Depositions to perpetuate testimony ought to be considered at the outset of every cannabis business dispute. In most circumstances they are unnecessary, but in a few instances, a deposition before a lawsuit is pending may be required to collect critical evidence for trial.

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Classifying California Cannabis Workers

California is one of the trickiest states in the U.S. for employers, and especially for cannabis employers. The numerous, byzantine requirements here simply don’t exist in many other states. Classifying California cannabis workers is one of the biggest challenges for local industry.

Cannabis companies often think they can get around employment law requirements by calling workers “contractors” who are not entitled to the same rights and benefits. This has always been a tough sell here, and has gotten materially harder since California’s licensed cannabis regime came into full force.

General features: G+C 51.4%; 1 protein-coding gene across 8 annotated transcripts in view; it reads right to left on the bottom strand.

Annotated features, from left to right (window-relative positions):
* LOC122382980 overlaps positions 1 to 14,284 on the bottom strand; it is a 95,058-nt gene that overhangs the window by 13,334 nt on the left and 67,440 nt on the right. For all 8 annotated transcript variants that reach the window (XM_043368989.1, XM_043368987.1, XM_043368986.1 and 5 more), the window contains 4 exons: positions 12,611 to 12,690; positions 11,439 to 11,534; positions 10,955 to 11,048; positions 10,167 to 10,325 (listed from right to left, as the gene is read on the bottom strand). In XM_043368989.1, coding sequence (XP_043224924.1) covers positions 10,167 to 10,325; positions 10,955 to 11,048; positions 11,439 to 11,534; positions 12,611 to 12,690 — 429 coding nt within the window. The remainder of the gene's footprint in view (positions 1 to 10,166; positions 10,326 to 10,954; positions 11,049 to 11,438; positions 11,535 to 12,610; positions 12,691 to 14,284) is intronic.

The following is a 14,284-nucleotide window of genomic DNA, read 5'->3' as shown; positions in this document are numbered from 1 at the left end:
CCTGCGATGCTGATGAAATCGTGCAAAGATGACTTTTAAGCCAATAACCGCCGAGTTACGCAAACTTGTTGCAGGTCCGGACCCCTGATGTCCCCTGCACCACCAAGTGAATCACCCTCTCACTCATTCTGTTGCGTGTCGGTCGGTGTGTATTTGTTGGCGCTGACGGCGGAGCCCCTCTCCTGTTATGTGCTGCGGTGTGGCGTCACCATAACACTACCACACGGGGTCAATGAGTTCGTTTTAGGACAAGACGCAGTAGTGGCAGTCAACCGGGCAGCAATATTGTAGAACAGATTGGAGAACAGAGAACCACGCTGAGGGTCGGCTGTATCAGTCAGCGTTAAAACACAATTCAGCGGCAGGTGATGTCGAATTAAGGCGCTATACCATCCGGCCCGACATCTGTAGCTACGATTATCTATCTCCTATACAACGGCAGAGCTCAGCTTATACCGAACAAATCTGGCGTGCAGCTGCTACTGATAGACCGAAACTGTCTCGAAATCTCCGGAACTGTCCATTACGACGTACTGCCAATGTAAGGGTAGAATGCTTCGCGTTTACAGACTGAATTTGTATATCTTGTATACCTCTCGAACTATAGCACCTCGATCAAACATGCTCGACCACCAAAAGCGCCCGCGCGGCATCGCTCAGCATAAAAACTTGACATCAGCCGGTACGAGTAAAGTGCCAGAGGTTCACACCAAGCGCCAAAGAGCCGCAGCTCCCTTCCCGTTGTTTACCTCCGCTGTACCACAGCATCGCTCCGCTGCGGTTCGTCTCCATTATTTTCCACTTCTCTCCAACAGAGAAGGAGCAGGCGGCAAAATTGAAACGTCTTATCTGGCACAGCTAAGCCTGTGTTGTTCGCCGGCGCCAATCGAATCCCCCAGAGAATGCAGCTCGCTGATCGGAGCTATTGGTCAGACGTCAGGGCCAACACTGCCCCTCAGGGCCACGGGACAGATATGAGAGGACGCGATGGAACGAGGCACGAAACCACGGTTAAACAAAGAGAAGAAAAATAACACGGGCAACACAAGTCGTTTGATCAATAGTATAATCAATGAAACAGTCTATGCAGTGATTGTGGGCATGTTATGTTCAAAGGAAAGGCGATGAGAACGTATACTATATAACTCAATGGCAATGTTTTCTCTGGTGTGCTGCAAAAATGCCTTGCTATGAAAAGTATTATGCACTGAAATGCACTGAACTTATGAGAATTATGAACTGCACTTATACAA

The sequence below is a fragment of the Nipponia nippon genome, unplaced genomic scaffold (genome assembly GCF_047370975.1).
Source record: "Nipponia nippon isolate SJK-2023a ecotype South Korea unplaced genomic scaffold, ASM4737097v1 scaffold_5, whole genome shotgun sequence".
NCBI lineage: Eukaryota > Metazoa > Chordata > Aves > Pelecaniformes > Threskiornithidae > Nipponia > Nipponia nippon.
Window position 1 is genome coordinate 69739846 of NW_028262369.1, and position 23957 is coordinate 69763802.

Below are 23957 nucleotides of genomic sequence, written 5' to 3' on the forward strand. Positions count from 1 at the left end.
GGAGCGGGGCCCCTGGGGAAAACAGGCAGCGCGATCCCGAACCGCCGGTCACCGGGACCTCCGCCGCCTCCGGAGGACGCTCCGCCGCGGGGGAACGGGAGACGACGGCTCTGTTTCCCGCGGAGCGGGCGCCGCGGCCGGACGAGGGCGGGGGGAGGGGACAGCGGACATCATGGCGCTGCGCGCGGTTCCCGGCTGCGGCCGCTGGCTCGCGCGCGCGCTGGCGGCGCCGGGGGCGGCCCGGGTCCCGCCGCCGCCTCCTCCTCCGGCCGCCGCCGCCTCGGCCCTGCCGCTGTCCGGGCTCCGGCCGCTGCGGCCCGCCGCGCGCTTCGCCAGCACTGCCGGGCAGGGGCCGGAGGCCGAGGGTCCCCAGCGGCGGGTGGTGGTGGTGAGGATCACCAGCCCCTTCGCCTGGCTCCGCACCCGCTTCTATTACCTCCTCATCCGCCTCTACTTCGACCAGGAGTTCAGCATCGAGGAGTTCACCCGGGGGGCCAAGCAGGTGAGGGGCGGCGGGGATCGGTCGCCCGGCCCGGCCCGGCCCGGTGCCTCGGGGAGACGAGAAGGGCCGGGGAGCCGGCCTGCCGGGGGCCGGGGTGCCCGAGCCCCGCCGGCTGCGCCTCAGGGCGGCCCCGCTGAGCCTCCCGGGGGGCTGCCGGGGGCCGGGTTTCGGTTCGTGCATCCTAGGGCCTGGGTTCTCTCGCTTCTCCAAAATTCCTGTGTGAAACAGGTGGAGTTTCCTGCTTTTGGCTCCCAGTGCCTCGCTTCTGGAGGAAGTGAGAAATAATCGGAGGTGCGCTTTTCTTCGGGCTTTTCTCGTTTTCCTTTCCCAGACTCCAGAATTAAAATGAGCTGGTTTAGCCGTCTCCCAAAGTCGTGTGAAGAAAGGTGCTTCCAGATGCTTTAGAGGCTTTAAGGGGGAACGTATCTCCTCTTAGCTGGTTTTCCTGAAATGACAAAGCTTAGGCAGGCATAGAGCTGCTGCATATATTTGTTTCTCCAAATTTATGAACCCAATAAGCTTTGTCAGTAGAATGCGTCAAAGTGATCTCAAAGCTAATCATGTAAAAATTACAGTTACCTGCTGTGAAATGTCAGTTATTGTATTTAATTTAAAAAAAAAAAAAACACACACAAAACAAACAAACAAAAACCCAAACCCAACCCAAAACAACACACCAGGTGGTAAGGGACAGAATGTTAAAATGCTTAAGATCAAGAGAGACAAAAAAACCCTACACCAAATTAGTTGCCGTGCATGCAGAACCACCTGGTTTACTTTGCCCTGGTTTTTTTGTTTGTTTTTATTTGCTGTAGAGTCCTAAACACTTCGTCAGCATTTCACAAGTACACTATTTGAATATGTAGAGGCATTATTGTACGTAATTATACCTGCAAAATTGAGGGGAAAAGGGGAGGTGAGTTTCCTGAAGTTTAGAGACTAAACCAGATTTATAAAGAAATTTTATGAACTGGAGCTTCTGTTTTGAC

In this series, we’ll explore many of the pitfalls cannabis businesses face when classifying California cannabis workers. In this first post, I want to look at the difference between employees and contractors and identify the basics for telling them apart.

Are California cannabis workers employees or independent contractors?

Over the years, our California cannabis lawyers have seen a ton of cannabis businesses assume that if they call a California cannabis worker an independent contractor, the worker magically is one. Whether this is a good idea (it’s not) is beside the point – classifying someone as an employee is very expensive! For example, according to the Department of Industrial Relations: